Duke Duquesne is a very eccentric magician, and owing to his lifestyle his two-year-old daughter, Cassie, is sent away to live with an aunt. After twenty years, news of her father's death ... See full summary »
A man, who lives alone in his apartment, finds his ideal woman while going to the symphony. He dates her and brings her to his pad, only to find out she came to the symphony on a ticket she... See full summary »
Brian G. Hutton
A 17-year-old girl runs away from her east coast home, going west to Los Angeles to meet her biological father. She has learned from letters her mother kept that he was tragically separated... See full summary »
John Cassavetes was part of the original production but he became ill and filming was delayed for 3 weeks. In the end he was replaced by Rip Torn. See more »
I kept wondering what it was about our relationship that went wrong. You didn't feel I loved you? A woman needs love, doesn't she, Stacey? Didn't you ever wonder why I didn't love you? A woman has to be lovable before she can be loved. You're a desirable woman, nobody's ever denied that. But you're not lovable. And you know why you're not, baby? Because you're too independent. It's not good for a woman to be too independent - they're not feminine that way.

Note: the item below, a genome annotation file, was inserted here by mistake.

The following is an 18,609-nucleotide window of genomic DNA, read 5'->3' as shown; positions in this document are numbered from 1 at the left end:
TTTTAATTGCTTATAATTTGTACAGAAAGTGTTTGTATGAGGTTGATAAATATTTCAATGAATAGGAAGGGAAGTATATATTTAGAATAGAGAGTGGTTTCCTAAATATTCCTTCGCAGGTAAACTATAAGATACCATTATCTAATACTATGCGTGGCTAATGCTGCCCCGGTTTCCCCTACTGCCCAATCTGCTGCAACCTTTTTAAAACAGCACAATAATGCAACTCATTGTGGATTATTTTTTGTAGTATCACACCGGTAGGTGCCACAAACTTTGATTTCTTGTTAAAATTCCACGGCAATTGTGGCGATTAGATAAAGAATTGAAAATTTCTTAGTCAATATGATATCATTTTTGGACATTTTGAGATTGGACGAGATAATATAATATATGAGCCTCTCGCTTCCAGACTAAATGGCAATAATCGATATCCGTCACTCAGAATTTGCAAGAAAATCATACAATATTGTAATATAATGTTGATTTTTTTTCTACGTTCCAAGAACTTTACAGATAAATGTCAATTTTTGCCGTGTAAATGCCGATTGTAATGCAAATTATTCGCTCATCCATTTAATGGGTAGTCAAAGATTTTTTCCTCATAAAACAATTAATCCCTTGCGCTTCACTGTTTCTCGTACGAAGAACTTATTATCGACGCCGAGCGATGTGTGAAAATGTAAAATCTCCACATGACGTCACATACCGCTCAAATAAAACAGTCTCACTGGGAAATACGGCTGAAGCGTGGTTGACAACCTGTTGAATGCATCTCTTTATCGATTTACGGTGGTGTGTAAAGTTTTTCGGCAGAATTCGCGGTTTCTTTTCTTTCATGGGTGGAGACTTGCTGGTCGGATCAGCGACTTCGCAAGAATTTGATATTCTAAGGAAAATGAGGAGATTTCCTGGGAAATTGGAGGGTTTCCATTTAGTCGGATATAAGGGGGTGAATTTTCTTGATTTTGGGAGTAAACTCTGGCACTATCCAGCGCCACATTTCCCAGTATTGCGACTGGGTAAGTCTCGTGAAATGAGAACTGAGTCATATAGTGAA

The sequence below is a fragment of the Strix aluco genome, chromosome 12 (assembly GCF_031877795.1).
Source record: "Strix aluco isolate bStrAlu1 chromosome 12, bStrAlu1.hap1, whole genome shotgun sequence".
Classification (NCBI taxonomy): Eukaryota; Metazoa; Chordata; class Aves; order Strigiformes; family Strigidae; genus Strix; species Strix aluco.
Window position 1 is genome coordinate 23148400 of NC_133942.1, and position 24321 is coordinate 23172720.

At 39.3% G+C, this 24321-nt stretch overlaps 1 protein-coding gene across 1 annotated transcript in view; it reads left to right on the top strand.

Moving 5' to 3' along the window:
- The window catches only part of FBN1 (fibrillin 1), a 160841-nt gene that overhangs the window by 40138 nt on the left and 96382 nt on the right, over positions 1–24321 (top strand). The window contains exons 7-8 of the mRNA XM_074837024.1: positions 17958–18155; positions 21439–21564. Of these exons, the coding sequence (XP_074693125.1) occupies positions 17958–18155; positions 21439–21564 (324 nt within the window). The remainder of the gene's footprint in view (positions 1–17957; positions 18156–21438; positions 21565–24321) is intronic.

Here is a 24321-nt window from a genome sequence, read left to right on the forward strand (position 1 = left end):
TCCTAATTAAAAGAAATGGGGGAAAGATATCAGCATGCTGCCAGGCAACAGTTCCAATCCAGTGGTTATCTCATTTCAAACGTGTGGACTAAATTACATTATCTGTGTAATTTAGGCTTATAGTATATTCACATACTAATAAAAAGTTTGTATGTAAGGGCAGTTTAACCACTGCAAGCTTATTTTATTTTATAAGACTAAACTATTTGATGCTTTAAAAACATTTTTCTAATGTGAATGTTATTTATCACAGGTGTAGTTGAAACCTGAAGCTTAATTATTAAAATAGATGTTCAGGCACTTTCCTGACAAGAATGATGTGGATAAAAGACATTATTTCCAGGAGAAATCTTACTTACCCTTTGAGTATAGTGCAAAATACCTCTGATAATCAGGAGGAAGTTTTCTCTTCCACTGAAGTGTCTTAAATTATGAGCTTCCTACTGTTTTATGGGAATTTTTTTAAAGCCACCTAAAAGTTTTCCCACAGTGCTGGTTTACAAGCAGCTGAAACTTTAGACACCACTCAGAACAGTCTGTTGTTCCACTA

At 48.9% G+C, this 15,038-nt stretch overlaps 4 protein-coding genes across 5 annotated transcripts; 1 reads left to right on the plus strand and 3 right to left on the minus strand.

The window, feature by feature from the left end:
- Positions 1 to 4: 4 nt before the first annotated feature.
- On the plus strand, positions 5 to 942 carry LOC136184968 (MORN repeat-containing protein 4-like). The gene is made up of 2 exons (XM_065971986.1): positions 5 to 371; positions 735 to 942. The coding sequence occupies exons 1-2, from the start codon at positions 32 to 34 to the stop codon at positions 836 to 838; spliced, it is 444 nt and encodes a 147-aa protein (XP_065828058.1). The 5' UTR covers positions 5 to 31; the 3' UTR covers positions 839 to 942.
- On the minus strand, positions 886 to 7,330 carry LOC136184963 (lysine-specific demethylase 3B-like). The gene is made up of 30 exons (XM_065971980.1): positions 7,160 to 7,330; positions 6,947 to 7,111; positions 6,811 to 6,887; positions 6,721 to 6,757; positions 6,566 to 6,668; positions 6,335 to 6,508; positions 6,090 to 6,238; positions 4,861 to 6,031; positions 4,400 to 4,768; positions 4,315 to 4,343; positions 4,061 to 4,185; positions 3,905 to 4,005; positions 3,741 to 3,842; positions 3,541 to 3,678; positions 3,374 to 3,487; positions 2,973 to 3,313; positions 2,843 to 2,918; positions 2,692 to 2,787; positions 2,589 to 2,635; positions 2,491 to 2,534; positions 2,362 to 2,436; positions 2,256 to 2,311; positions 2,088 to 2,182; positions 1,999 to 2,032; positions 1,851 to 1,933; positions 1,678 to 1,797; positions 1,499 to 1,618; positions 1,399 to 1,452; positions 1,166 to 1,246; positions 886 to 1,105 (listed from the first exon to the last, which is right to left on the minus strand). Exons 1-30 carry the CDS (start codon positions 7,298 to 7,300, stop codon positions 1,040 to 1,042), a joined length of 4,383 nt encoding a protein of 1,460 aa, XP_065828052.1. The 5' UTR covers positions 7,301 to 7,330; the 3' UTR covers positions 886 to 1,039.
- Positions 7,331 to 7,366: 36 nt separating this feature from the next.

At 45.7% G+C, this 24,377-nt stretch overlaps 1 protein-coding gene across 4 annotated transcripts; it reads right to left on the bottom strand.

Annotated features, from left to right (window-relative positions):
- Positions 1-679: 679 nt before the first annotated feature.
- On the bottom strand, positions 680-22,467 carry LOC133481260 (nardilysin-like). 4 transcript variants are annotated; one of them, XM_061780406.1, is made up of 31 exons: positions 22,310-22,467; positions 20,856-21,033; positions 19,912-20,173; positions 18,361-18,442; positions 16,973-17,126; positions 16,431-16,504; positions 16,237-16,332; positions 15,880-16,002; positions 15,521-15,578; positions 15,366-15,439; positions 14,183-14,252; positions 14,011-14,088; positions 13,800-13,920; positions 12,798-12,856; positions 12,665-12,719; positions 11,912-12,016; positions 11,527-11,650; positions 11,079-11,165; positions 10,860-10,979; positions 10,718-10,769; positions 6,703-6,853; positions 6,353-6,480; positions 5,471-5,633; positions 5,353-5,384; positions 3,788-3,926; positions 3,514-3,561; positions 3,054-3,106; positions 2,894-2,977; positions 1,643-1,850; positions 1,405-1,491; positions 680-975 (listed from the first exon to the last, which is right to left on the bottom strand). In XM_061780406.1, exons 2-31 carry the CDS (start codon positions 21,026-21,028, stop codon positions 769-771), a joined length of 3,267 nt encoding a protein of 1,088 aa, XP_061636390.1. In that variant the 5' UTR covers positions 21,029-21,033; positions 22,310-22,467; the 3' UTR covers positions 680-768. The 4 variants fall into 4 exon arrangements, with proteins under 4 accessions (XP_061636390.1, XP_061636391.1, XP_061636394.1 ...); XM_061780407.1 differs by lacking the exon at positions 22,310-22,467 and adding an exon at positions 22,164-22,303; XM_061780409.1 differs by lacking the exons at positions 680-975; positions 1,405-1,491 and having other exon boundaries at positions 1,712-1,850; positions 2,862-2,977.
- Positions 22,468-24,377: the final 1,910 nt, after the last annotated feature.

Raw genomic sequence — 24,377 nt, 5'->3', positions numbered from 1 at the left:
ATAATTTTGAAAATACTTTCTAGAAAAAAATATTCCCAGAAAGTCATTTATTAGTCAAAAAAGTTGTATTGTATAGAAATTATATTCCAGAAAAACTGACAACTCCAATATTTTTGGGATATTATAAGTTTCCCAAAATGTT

See more »
Cinema in the Year 1967 was in Somewhat of a Turmoil or Change. The Motion Picture Code was Disintegrating and Filmmakers were Caught in a Sort of Limbo Trying to Figure Out What was Expected, Acceptable to the Movie Going Public and Just How to Approach Previous Subject Matter Taboos and So Forth.
In This one the On Screen Subject of Heroin and Heroin Addiction, Drug Trafficking and Related Events was Open for New and Previously Unexplored Content in Terms of "Entertainment". You Can See that in This Film it is a Fairly Realistic if Superficial Account of the Subject. But You can Also See the Restraint and Some Reluctance for the Sake of Good Taste and Caution.
As a Movie it is Not Bad but Not All That Good. There is some Gritty Stuff Here and There and it is Handled Mostly as a Crime Thriller Story. Elements of Law Enforcement and the Mob are at the Forefront and the Tone and Style are Not Much More than a Ramped Up TV Show with Splashes of Big Screen Realism.
Stella Stevens Shows Some Acting Chops, Especially in Her Drug Induced Stupor and David Mccallum is OK but there are No Signs that He Would Become a Major Star After His Run on the Man from U.N.C.L.E (1964-68). Actually, His Co-Star on the Series Robert Vaughn had a Much More Lucrative Movie Career. Telly Savalas and Ricardo Montalban did Go On to Some Success Outside Television . Mccallum did Continue to Work Mostly in Television to This Day.
Overall, the Movie is Worth a Watch to Witness the Changing Face of Cinema as the Code was Crumbling, and for a Look at Some Very Popular TV Actors on the Big Screen Early On. But the Film is Objectively Not Much Better than Average Despite an Attempt at Exploring the World of Smack and its High-Level Distribution.
2 of 4 people found this review helpful.
Was this review helpful to you?